Whilst this strategy is not the finished article, there are a number of early steps we have identified to work towards reducing our impact in 2022/23. This will lay the foundations for the next steps to 2050.

Research that the HRA issues guidance on, health care projects it reviews and provides approval on is carried out mainly in the NHS. The NHS, as the largest employer in the UK, is responsible for four per cent of Britain’s carbon emissions [Delivering a Net Zero NHS report]. The need to reduce carbon emission and acknowledgement of climate change on health is reflected in the NHS Long Term plan. Alongside this, in 2020 the Greener NHS Campaign was launched to mobilise staff and set the NHS’s commitment to become carbon net zero. Research is an integral part of clinical care, and as part of our strategic conversations with our stakeholders and partners, we will consider over the next year what environmentally sustainable research looks like and how we can work together to support research to be delivered in a sustainable way. This in turn will help to facilitate sustainable practices in standard clinical care, supporting the NHS in reaching its commitment to become carbon net zero.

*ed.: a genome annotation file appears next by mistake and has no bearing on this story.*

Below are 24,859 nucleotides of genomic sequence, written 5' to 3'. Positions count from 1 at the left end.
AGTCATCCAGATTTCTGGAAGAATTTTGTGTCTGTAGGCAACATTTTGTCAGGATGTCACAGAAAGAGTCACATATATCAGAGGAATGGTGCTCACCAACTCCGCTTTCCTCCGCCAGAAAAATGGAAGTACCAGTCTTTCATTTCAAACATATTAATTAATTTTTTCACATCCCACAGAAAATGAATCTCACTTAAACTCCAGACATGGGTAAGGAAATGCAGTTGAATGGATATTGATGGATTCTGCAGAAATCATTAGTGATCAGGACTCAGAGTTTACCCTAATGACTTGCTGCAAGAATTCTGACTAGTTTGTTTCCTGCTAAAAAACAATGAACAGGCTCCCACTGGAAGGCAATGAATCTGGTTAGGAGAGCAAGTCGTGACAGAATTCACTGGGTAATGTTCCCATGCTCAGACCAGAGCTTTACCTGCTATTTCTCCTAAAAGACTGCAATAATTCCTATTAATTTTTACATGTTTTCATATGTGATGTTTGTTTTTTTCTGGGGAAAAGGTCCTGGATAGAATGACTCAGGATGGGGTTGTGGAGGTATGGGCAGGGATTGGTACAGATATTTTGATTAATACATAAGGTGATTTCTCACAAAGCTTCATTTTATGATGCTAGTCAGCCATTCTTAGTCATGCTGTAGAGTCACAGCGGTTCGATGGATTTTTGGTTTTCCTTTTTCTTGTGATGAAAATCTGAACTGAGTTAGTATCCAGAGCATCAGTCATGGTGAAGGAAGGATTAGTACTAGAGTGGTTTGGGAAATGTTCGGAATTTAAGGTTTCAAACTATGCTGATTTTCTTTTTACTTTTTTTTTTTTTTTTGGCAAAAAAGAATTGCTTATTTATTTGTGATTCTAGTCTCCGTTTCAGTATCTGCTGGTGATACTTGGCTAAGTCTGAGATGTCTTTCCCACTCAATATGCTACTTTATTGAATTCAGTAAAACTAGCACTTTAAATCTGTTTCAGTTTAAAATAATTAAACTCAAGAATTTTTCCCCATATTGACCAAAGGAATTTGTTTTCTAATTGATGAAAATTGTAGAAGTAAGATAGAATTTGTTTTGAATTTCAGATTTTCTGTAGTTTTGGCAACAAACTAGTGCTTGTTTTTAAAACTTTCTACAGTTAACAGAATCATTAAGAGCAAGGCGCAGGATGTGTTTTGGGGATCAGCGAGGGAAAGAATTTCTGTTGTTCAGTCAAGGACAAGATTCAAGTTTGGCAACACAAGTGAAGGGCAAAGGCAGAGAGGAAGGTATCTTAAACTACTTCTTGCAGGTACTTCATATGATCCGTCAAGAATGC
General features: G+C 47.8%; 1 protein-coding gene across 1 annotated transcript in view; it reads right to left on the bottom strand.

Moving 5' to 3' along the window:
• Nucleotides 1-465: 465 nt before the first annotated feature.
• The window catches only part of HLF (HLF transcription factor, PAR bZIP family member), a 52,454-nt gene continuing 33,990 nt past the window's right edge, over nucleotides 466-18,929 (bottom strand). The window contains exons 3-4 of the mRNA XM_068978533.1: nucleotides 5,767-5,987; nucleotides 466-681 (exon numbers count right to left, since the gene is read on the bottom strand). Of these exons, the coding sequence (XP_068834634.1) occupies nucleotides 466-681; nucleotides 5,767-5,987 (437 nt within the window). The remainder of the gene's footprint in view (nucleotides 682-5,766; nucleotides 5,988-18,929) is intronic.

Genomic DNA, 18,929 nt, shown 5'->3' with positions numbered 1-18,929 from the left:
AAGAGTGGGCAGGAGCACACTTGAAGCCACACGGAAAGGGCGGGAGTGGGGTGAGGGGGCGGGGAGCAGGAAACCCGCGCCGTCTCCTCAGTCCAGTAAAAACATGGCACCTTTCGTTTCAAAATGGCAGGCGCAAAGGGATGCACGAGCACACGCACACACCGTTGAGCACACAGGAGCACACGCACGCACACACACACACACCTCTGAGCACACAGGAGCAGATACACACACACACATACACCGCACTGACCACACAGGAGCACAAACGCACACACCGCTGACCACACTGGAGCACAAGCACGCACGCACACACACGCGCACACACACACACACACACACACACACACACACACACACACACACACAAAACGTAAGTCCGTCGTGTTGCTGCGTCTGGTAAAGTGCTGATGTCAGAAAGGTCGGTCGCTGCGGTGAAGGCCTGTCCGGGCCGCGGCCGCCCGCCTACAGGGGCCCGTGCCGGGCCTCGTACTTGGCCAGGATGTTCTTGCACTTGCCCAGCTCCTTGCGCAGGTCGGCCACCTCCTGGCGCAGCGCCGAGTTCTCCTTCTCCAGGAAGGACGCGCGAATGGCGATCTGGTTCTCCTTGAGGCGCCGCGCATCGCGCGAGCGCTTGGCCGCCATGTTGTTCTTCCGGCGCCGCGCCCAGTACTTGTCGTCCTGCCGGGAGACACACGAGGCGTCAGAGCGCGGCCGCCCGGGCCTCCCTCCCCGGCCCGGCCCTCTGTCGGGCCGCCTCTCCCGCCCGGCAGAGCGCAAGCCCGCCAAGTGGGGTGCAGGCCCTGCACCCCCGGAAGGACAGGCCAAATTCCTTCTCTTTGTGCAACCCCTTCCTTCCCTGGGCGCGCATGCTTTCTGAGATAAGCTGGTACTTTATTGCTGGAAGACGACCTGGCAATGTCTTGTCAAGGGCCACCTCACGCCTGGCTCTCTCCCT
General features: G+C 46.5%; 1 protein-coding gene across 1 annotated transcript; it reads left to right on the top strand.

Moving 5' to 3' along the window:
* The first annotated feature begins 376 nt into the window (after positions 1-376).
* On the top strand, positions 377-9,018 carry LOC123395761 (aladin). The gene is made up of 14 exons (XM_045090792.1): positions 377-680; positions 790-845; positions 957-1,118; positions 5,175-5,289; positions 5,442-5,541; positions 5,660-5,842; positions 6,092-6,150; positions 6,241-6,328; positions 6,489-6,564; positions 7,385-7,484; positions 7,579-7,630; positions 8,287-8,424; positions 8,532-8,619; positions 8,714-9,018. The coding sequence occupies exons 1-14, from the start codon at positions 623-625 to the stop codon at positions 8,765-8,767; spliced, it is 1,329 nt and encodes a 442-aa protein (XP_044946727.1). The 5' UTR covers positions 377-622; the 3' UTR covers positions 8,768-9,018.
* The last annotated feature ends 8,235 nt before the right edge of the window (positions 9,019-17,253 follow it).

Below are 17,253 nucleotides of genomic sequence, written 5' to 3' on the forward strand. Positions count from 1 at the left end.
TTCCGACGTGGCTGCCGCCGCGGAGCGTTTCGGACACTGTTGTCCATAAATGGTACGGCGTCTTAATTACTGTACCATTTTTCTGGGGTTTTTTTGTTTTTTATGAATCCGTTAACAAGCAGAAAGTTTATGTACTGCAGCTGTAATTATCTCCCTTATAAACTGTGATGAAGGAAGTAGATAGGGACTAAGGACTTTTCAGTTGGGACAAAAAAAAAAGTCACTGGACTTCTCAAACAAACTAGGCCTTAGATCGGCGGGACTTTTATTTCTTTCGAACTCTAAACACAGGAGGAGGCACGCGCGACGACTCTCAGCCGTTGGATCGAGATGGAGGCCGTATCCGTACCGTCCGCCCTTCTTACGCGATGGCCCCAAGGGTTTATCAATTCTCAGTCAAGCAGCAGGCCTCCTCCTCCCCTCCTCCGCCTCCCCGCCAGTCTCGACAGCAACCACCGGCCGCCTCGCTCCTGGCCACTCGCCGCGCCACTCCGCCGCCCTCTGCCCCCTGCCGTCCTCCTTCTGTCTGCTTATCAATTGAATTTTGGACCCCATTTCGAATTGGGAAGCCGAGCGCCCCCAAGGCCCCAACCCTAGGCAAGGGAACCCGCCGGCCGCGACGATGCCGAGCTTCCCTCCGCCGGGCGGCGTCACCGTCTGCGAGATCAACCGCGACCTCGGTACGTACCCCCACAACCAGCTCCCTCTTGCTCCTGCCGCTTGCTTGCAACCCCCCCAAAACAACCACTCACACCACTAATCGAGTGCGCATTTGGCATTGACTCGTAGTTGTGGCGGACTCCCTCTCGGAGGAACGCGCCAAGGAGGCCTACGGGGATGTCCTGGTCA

What do we want to achieve?

Our vision for 2022/23

To embed environmentally sustainable practices into our daily business, making environmental sustainability the norm.

Goals

To achieve the ambitious goals for 2022/23 and to support the development of the next stage of strategy development, we will procure the services of an expert in sustainability practices. We recognise that delivering this ambitious vision and plan will require additional support and resource; securing dedicated expertise will ensure that we:

  • identify ongoing improvements and changes to sustainability best practice
  • update our strategy and plan to accommodate any changes as a result of the latter two points
  • keep on track with our plan
  • progress within relevant national and international standards and requirements

An options appraisal of how this expertise can be secured and what activities this will support will be presented to HRA’s Estates Strategy Group in Quarter 1 2021/2023. The sustainability expert will as a minimum be a member of the Estates Strategy Group to ensure oversight and continued alignment with other strategies.

Embed environmentally sustainable practices within the HRA, including meeting DHSC’s strategic sustainability requirements

What will we do? How will we do it?
Support our estates in reducing energy consumption and waste production, only allowing business travel by car for permissible reasons (for example, use of an electric vehicle and no public transport available), and only using paper when necessary in line with DHSC’s reporting requirements. Continue to report to DHSC and monitor our ongoing reduction in usage of the following: